You: “Yeah mate, I’ve got a website, I don’t need your services.”
Me: “…..when was the last time you had a look?”
Me: “You’re website needs a redesign, trust me”
It’s 2022, business is good, you’re busy, you have many employees, an office, multiple vans and a company dog called Coco. Too busy, actually, you’re so busy with work, you forgot your website was designed in 1995 when you first started, and it was good, really good, back then. Now however, now your website looks like your business isn’t even operating anymore.
Here’s our 10 signs your website needs a redesign.
1. Slow To Load
Pretty self explanatory, and it may seem obvious but it’s much more important than you may think. Website visitors, your customers, don’t want to wait more than 8 seconds to find what they need – which may be a few clicks from your homepage. Every second counts – adding lots of images/videos/plugins and fancy widgets may look good after 20 seconds, bad news, your customers have already left and are now scrolling your competitors website.
2. Out-Dated Design
We’ve all seen those pages with the 6” border – well, they were developed pre-smart phone era to work on 17” desktops. Guess what, desktops are huge and smart phones exist. Yeah, sure, they work, but they’re dated, and gives the impression your business is dated too. With limited design features and 90’s styling, they lack professionalism and a modern touch – don’t get left behind.
3. Text, text, text
Stop boring your customers with business waffle – they don’t care that much. Customers do want to know a bit about your company, services and vision – but just enough to give them confidence to pick you. Mix up your content with some relevant imagery to keep your reader interested.
4. Your Homepage Is Still Someone Else's
Buying your business domain at the start was a good move – but still having it linked to the domain provider is not. It gives the impression you’re not open, or you’ve closed down – especially if you’re advertising your website still…come on. Solution? Wack up a maintenance mode page, so if any customers head over to your site, they know you’re still in business and have a way of contacting you.
Just because you can, doesn’t mean you should. Nothing looks more DIY than just chucking everything online anywhere it fits – think year 3 arts and crafts collage. Websites are a great way to display your business, team, services, projects and so forth, you don’t need to fit it all onto one 12”x12” page. Space will do more for your website than you realise, it’s a careful balance, almost an art, but more Tate Modern.
6. High Bounce Rate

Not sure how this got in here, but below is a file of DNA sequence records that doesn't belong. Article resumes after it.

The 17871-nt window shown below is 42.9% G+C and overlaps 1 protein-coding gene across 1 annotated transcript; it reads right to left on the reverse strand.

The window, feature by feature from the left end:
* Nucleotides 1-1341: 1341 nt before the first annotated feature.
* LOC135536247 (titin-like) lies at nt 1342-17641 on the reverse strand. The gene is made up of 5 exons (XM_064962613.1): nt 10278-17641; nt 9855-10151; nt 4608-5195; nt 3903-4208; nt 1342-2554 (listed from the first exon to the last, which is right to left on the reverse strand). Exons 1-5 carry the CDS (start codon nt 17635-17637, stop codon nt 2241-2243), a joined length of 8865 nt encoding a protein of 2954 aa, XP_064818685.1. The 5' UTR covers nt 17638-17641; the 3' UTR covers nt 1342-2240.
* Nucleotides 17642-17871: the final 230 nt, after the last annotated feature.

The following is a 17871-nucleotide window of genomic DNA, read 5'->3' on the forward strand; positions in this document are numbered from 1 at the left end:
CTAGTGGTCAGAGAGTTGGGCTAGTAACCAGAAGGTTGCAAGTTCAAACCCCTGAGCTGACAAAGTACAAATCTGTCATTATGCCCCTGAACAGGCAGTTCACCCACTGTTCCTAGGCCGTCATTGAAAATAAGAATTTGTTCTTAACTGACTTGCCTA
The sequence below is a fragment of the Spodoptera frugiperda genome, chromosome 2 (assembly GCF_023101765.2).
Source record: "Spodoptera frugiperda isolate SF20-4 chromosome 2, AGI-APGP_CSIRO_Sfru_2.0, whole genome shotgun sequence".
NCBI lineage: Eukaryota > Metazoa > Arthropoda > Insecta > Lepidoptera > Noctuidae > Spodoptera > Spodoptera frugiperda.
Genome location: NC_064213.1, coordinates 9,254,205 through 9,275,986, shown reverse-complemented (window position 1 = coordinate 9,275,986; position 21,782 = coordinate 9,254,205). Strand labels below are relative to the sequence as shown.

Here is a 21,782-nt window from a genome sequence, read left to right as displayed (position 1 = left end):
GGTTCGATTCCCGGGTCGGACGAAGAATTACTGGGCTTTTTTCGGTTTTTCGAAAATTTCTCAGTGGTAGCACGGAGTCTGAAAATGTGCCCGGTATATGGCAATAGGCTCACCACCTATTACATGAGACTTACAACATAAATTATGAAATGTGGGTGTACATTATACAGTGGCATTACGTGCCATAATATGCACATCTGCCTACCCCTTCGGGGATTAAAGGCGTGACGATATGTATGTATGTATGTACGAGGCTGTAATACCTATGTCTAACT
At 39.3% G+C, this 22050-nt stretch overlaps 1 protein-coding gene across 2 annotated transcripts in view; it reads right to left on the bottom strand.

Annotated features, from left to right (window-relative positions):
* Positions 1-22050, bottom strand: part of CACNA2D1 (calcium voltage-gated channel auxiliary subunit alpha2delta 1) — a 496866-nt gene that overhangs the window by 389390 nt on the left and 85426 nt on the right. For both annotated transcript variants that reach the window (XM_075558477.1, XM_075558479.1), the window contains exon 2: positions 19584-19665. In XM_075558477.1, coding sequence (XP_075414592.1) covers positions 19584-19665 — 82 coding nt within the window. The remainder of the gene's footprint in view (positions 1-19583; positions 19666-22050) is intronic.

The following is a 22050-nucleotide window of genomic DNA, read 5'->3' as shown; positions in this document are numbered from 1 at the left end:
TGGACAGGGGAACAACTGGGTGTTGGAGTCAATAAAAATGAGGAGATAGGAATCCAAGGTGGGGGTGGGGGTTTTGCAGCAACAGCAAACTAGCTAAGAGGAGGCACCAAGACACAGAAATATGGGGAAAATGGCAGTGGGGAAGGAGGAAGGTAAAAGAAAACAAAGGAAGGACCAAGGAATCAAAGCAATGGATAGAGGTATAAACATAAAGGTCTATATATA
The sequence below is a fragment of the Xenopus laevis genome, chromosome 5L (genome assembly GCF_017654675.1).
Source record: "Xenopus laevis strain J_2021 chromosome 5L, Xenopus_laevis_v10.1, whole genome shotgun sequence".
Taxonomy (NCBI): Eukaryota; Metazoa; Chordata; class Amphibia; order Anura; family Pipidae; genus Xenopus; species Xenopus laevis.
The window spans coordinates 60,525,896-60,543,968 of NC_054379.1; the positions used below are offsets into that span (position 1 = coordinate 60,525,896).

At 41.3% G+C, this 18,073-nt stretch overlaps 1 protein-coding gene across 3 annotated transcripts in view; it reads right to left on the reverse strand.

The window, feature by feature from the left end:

Bounce is good for a tennis ball or a castle – but not for your website. Getting customers to click through to your site is hard enough, getting them to stay is even harder. Get some feedback from your ideal customers on your site, not your friends, they’ll always tell you it’s good. Ask them, does it tell them exactly what you do, how to contact you? Or does it leave them with more questions than when they started – so they just leave.
7. It Doesn't Reflect Your Business
It’s typical for a business to start with a single contact webpage when they start up, it’s cheap and does what it needs to do. Great, but has your business evolved since then? Do you look like a one-person-band when really you have a team of 20 on-call 24/7. Have you expanded your service offering, but every time you get a call from your website, it’s always for the same service? Keeping your business website up to date ensures your customers know exactly what you do.
8. Desktop Good. Mobile Bad
More than half of websites are viewed on mobile. If yours doesn’t work on mobile, say goodbye to at least 50% of your enquiries. Does your desktop site look exactly the same as the mobile site? Consider, a mobile user wants quick and easy contact details, to briefly see what you do, after all, when do you use your mobile most. A mobile site should be similar but not exactly the same as your desktop site – with easy to use CTA’s and scroll.
9. Too Technical
Is your website in maintenance mode more than being live? Are you able to easily make updates, add pages or update your blog? Websites do not need to be made complicated, sure they require some upkeep and tlc once in a while – but if you spend countless hours fixing plugins or addressing site health issues, it’s time to take it back to basics and get the fundamentals right.
10. Doesn't Relate To Your Ideal Customer
One of my first questions on an initial call, “who’s your ideal customer?”. If you don’t know, ask yourself, who have you been working for the last month, year, decade? Could be domestic or commercial, or both, or someone else. Whoever it is, your website needs to speak to them in their language. You may be fluent in “electrical speak” but is your customer? Probably, most definitely not.